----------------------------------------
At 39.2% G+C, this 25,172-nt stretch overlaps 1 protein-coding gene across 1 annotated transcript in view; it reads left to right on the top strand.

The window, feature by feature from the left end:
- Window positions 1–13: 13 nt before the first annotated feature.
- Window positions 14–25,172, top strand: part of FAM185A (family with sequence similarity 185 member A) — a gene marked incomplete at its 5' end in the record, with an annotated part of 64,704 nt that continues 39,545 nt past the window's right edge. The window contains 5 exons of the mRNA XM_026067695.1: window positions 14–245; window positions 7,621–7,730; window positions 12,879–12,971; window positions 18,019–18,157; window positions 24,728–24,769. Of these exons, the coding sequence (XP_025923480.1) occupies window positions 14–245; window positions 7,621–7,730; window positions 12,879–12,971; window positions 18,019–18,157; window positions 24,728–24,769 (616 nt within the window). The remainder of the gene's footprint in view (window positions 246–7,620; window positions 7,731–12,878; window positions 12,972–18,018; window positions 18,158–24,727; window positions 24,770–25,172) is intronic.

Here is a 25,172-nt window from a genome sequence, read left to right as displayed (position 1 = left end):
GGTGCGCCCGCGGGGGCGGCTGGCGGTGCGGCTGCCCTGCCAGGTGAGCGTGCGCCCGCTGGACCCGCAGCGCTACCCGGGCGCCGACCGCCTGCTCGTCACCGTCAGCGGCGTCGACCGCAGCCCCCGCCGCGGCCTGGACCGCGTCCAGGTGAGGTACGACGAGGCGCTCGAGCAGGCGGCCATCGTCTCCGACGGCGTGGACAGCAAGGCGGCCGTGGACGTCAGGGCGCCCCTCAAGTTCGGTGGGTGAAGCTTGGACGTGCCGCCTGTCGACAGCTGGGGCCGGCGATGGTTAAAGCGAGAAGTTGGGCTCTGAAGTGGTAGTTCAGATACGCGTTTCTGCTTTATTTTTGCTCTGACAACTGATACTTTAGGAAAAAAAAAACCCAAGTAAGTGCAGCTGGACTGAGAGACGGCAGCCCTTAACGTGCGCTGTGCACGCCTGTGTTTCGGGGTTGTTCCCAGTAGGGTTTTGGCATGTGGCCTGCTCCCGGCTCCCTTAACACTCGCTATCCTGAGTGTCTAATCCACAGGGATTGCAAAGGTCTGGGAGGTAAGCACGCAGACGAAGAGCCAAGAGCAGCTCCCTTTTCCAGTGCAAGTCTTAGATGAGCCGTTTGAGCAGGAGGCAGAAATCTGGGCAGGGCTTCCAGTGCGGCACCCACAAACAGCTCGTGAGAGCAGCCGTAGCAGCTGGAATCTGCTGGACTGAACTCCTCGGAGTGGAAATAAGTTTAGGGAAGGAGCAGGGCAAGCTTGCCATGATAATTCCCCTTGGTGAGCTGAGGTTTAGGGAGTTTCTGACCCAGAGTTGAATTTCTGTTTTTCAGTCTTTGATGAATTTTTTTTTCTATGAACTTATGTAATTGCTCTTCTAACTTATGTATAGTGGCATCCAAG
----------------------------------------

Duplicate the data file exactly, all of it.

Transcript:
At 39.2% G+C, this 25,172-nt stretch overlaps 1 protein-coding gene across 1 annotated transcript in view; it reads left to right on the top strand.

The window, feature by feature from the left end:
- Window positions 1–13: 13 nt before the first annotated feature.
- Window positions 14–25,172, top strand: part of FAM185A (family with sequence similarity 185 member A) — a gene marked incomplete at its 5' end in the record, with an annotated part of 64,704 nt that continues 39,545 nt past the window's right edge. The window contains 5 exons of the mRNA XM_026067695.1: window positions 14–245; window positions 7,621–7,730; window positions 12,879–12,971; window positions 18,019–18,157; window positions 24,728–24,769. Of these exons, the coding sequence (XP_025923480.1) occupies window positions 14–245; window positions 7,621–7,730; window positions 12,879–12,971; window positions 18,019–18,157; window positions 24,728–24,769 (616 nt within the window). The remainder of the gene's footprint in view (window positions 246–7,620; window positions 7,731–12,878; window positions 12,972–18,018; window positions 18,158–24,727; window positions 24,770–25,172) is intronic.

Here is a 25,172-nt window from a genome sequence, read left to right as displayed (position 1 = left end):
GGTGCGCCCGCGGGGGCGGCTGGCGGTGCGGCTGCCCTGCCAGGTGAGCGTGCGCCCGCTGGACCCGCAGCGCTACCCGGGCGCCGACCGCCTGCTCGTCACCGTCAGCGGCGTCGACCGCAGCCCCCGCCGCGGCCTGGACCGCGTCCAGGTGAGGTACGACGAGGCGCTCGAGCAGGCGGCCATCGTCTCCGACGGCGTGGACAGCAAGGCGGCCGTGGACGTCAGGGCGCCCCTCAAGTTCGGTGGGTGAAGCTTGGACGTGCCGCCTGTCGACAGCTGGGGCCGGCGATGGTTAAAGCGAGAAGTTGGGCTCTGAAGTGGTAGTTCAGATACGCGTTTCTGCTTTATTTTTGCTCTGACAACTGATACTTTAGGAAAAAAAAAACCCAAGTAAGTGCAGCTGGACTGAGAGACGGCAGCCCTTAACGTGCGCTGTGCACGCCTGTGTTTCGGGGTTGTTCCCAGTAGGGTTTTGGCATGTGGCCTGCTCCCGGCTCCCTTAACACTCGCTATCCTGAGTGTCTAATCCACAGGGATTGCAAAGGTCTGGGAGGTAAGCACGCAGACGAAGAGCCAAGAGCAGCTCCCTTTTCCAGTGCAAGTCTTAGATGAGCCGTTTGAGCAGGAGGCAGAAATCTGGGCAGGGCTTCCAGTGCGGCACCCACAAACAGCTCGTGAGAGCAGCCGTAGCAGCTGGAATCTGCTGGACTGAACTCCTCGGAGTGGAAATAAGTTTAGGGAAGGAGCAGGGCAAGCTTGCCATGATAATTCCCCTTGGTGAGCTGAGGTTTAGGGAGTTTCTGACCCAGAGTTGAATTTCTGTTTTTCAGTCTTTGATGAATTTTTTTTTCTATGAACTTATGTAATTGCTCTTCTAACTTATGTATAGTGGCATCCAAG